Halle (Saale) 1874 – 1948 Gaienhofen
”Porträt Wassily Kandinsky”. 1925
Vintage. Gelatin silver print. 17 × 11,5 cm. (6 ¾ × 4 ½ in.) On the reverse signed, monogrammed and titled by László Moholy-Nagy in pencil as well as inscribed with the object no. A.38.2460.3. Inscribed by different persons in black ink with object no. E 13 as well as with blue coloured pencil with measurements and layout marking.  Framed
ProvenanceWassily Kandinsky after 1925 to László Moholy-Nagy, 1946 to Hattula Moholy-Nagy / Private Collection, Berlin
EUR 10.000 – 15.000
USD 11,800 – 17,600
11,250 EUR (incl. premium)
The portrait was reproduced in the catalogue of the first comprehensive american Bauhaus exhibition, held in the Museum of Modern Art, New York in 1938. The notes on the reverse of the photograph reveal that the present print was not only provided for reproduction purposes, but was also an exhibit in the show
ExhibitionBauhaus: 1919-1928, New York, The Museum of Modern Art, 1938/39, A.38.2460.3, E 13
Literature and IllustrationExh. cat.: Bauhaus 1919–1928. New York, The Museum of Modern Art, 1938/39, p. 21 / Hans M. Wingler (ed.): Das Bauhaus. 1919–1933 Weimar Dessau Berlin und die Nachfolge in Chicago seit 1937. Bramsche 1975, p. 269
The most ancient specimens of human cultural history consist of profile views of people or animals. A profile initially refuses to communicate with the viewer, remaining alien – yet does it not also condense within it the very essence of the individuality it portrays? If there is any expressive movement, it remains unseen; a profile is static. It is pure objectification, as it were, yet nevertheless spiritual elevation, genius, and creative power can also be read into its bold outlines.
Profile portraits are rare in the oeuvre of Hugo Erfurth, the most renowned portrait photographer of the Weimar Republic. They are usually found among the sets of photos which he created of the most important artists of his time, including the Bauhaus masters. Working from the “Lichtbildnerei Erfurth,” his studio in Dresden, Erfurth gained a reputation for treating his models with the care of a sensitive psychologist. His portraits captured his subjects in a manner both pictorial and neo-objective, and were produced using top-quality printing processes.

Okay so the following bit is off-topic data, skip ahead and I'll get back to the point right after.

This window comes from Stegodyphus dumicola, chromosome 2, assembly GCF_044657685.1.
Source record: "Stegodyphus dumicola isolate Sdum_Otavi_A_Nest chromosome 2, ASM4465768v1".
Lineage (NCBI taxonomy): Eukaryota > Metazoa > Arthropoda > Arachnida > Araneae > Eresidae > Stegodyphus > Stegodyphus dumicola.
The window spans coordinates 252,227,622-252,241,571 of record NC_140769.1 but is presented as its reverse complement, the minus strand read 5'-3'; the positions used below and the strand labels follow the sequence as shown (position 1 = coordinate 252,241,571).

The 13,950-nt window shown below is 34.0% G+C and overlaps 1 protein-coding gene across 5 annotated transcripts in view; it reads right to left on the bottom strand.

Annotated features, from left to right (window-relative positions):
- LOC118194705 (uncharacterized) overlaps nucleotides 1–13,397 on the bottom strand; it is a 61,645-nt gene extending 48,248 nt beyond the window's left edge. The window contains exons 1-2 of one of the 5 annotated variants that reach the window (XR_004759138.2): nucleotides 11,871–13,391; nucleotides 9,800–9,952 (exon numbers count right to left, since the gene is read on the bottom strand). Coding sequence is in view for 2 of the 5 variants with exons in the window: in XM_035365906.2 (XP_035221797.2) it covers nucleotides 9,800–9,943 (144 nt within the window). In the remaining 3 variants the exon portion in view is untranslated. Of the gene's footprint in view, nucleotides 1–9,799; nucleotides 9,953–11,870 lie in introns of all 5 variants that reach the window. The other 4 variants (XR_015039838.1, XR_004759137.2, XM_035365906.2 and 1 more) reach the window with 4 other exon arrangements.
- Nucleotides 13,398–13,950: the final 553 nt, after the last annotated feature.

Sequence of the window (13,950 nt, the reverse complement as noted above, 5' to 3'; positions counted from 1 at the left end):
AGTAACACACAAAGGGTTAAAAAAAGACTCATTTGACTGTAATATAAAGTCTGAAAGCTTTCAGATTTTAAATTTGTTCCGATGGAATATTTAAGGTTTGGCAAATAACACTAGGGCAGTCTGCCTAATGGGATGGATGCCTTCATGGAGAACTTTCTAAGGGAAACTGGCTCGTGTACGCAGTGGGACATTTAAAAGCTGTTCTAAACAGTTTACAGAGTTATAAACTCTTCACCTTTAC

In this renaissance-like portrait, we encounter the Russian artist and Bauhaus teacher Wassily Kandinsky. Using a tight shot against white studio wallpaper, Erfurth presents him as a cerebral prince among painters at the zenith of his career. The sitter’s dignified aura is increased by his professorial appearance and bearing – something that was common to all the Bauhaus masters and which contrasted with the modern appearance of their students. It was Walter Gropius who invited the celebrated pioneer of abstract art to join the Bauhaus in Weimar in 1922. While there, Kandinsky would go on to publish his second theoretical essay, “Punkt und Linie zu Fl.che,” in 1926. That same year, the Galerie Ernst Arnold in Dresden dedicated a jubilee exhibition to his work on the occasion of his 60th birthday. This particular portrait may have been taken in Erfurth’s studio as part of the show’s promotional campaign.
Besides Kandinsky, Klee, Feininger, and Schlemmer, L.szl. Moholy-Nagy was another artistic luminary who had his photo taken by Erfurth. The Kandinsky portrait inscribed by Moholy-Nagy accompanied him into his American exile.
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